Protecting Sensitive Data is Everyone’s Responsibility
Improper disclosures of sensitive data can cause harm and embarrassment to students, faculty, and staff, and immeasurable damage to the image and reputation of the institution. It is in everyone’s interest to ensure that the institution’s sensitive data is appropriately protected. It is also everyone’s responsibility to safeguard such data. Some examples of sensitive data are:
- Social Security numbers (SSN)
- Credit card numbers
- Drivers license numbers
- Personally identifiable patient information
- Personally identifiable clinical trial enrollee information
- Personally identifiable student information
- Personally identifiable employee information
- Personally identifiable donor information
- Proprietary research data
- Confidential legal data
- Confidential financial data
- Other proprietary data that should not be shared with the public
Federal and state laws and regulations such as HIPAA, FERPA, PCI, GLBA, and Florida Statute § 817.5681 (Florida data breach law) mandate the protection of different types of sensitive data. The following are some guidelines for protecting such data.
Do not download or copy sensitive data from University servers to your PC, PDA, laptop, etc. unless absolutely required and you have documented permission to do so from appropriate University management.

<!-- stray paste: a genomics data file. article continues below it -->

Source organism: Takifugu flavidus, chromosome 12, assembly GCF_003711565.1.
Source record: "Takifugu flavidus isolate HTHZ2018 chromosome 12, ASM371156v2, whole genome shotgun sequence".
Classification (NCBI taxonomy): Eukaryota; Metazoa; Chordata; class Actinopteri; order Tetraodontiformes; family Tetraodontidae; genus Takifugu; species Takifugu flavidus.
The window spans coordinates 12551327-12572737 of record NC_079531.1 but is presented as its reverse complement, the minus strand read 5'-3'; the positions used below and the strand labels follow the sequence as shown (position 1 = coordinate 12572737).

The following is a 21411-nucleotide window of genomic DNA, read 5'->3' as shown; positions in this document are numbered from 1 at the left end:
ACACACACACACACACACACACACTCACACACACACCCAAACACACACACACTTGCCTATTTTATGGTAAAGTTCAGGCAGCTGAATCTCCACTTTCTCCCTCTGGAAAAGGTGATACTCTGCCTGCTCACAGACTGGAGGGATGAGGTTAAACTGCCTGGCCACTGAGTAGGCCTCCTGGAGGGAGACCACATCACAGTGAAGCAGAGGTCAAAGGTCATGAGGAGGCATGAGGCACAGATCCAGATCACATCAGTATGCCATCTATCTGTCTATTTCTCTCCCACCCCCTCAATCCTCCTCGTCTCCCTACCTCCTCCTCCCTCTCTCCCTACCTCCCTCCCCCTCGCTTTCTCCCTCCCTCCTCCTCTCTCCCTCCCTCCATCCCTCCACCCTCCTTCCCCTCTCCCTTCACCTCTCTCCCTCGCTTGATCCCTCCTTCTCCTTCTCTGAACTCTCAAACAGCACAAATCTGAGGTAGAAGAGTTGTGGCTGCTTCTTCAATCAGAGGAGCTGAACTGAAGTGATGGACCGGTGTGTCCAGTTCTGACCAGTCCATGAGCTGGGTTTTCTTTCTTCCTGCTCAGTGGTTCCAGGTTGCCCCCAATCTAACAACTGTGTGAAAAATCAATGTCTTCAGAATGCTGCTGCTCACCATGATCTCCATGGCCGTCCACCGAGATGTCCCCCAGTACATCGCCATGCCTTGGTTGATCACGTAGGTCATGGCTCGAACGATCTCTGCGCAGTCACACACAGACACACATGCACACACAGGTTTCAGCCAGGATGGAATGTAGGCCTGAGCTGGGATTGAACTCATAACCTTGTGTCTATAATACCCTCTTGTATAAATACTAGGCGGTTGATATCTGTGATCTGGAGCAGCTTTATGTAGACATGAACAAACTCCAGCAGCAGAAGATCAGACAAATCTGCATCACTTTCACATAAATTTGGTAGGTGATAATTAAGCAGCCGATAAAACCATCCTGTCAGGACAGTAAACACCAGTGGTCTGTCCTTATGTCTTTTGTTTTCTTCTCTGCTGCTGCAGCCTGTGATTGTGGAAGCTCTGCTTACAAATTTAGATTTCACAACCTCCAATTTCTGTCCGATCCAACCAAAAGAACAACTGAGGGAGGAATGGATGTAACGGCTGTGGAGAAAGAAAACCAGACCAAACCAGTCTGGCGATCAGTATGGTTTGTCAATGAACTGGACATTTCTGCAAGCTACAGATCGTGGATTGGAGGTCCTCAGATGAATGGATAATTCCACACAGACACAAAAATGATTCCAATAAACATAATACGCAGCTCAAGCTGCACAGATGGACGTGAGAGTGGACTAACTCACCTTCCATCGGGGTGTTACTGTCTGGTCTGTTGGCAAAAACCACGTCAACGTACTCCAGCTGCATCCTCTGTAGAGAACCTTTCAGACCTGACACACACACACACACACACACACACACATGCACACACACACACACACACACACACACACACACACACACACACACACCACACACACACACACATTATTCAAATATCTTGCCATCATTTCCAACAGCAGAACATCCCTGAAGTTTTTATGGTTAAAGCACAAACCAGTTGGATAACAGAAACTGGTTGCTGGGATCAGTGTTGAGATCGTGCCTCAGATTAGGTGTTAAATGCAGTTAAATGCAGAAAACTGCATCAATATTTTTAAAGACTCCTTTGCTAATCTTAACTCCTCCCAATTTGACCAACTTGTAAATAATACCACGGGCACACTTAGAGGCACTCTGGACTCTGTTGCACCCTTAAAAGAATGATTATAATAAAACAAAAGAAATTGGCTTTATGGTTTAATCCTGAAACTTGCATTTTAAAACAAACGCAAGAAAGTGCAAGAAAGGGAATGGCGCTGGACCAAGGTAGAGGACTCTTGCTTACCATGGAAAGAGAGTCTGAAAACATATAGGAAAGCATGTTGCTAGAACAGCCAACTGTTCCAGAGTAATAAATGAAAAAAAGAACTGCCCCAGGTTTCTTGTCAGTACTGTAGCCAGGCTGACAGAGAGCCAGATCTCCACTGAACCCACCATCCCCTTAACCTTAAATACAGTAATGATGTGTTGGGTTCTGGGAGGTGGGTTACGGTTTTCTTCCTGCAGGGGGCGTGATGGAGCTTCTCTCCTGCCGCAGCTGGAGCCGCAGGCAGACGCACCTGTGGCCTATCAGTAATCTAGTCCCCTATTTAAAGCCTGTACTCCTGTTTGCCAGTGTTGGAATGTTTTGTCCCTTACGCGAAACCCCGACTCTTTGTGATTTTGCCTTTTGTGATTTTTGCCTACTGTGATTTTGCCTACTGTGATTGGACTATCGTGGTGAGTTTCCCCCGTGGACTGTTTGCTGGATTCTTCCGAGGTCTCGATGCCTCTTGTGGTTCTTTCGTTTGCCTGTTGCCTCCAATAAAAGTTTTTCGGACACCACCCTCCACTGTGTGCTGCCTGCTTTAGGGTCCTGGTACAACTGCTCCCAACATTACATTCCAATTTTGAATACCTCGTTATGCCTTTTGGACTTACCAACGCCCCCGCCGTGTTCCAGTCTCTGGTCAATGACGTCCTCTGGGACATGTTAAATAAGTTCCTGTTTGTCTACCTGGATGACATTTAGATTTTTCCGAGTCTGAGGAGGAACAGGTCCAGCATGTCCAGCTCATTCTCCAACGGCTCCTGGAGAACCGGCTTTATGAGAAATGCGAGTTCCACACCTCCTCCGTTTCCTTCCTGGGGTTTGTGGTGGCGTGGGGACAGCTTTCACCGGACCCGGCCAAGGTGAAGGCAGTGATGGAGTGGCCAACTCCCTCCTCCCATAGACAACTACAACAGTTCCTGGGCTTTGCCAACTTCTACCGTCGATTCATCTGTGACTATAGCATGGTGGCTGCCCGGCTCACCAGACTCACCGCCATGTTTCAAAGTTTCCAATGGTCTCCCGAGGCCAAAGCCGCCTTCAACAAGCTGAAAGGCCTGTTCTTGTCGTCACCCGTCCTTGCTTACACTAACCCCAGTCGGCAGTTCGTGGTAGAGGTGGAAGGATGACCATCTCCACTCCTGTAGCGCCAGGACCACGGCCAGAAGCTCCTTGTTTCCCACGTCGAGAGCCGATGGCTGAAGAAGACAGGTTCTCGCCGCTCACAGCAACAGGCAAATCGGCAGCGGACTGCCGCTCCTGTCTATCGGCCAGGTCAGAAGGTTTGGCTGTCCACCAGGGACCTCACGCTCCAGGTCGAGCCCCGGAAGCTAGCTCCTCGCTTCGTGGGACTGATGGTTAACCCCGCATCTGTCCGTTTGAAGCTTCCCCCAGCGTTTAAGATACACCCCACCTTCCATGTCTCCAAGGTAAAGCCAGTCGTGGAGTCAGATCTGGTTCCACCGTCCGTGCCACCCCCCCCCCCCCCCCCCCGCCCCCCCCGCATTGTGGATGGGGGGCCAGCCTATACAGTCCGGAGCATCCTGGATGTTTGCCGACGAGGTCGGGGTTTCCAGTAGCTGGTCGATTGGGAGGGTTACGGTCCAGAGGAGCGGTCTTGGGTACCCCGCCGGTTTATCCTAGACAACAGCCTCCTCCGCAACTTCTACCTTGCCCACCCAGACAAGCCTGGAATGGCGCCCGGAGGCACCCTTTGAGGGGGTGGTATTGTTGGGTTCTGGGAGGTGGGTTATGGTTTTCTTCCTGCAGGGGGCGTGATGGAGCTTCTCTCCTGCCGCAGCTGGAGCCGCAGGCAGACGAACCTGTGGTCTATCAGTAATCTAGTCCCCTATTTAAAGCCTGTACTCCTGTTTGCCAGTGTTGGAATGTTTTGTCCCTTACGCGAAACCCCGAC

If there are no viable alternatives to copying or downloading data from University systems, additional security controls must be implemented:
- Remove the confidential part of the information from the data if possible (e.g. SSN, credit card number)
- Store the data on a secure server managed by your authorized IT support group. Be especially cautious with web servers and creating your own file shares, whereby such data may be inadvertently accessible by unauthorized individuals.
- Always use some form of encryption (or at the very minimum, password protection) if you absolutely must store sensitive data on portable devices such as PDAs, USB drives, laptops etc. Keep the data on such a device only for the shortest time period you need to accomplish your task
- Physically secure devices that can be easily moved such as laptops, portable USB drives, backup tapes etc. There have been many reported cases of such devices being lost with sensitive data. Ignorance is no longer an excuse.
Do not create databases or applications that use SSN as identifiers unless there is an unavoidable business need. Whenever possible, create an unique identifier that does not use SSN.
If you are storing sensitive data elements such as SSN, then restrict access to only those workforce members whose job function absolutely requires access to such sensitive data.
Do not send unencrypted sensitive data via email. Email messages can be intercepted by third parties or mistakenly sent to the wrong address.
Never download or copy sensitive data to your home computer.
Never store unencrypted sensitive data on a portable device.
Do not transmit unencrypted sensitive data outside the University of Miami computer network, e.g. by using FTP or submitting data through an insecure web site. Contact your IT support group for recommended, secure practices for electronic transmission of sensitive data.
Protect printed sensitive data. Secure sensitive data in a locked desk, drawer, or cabinet. Don’t leave unattended sensitive data on a copier, fax, printer, or any other unsecured area.
When disposing or transferring ownership of PCs, CDs, backup tapes, and any other form of electronic storage, make sure any sensitive data is irretrievably deleted.
Posted: September 13, 2007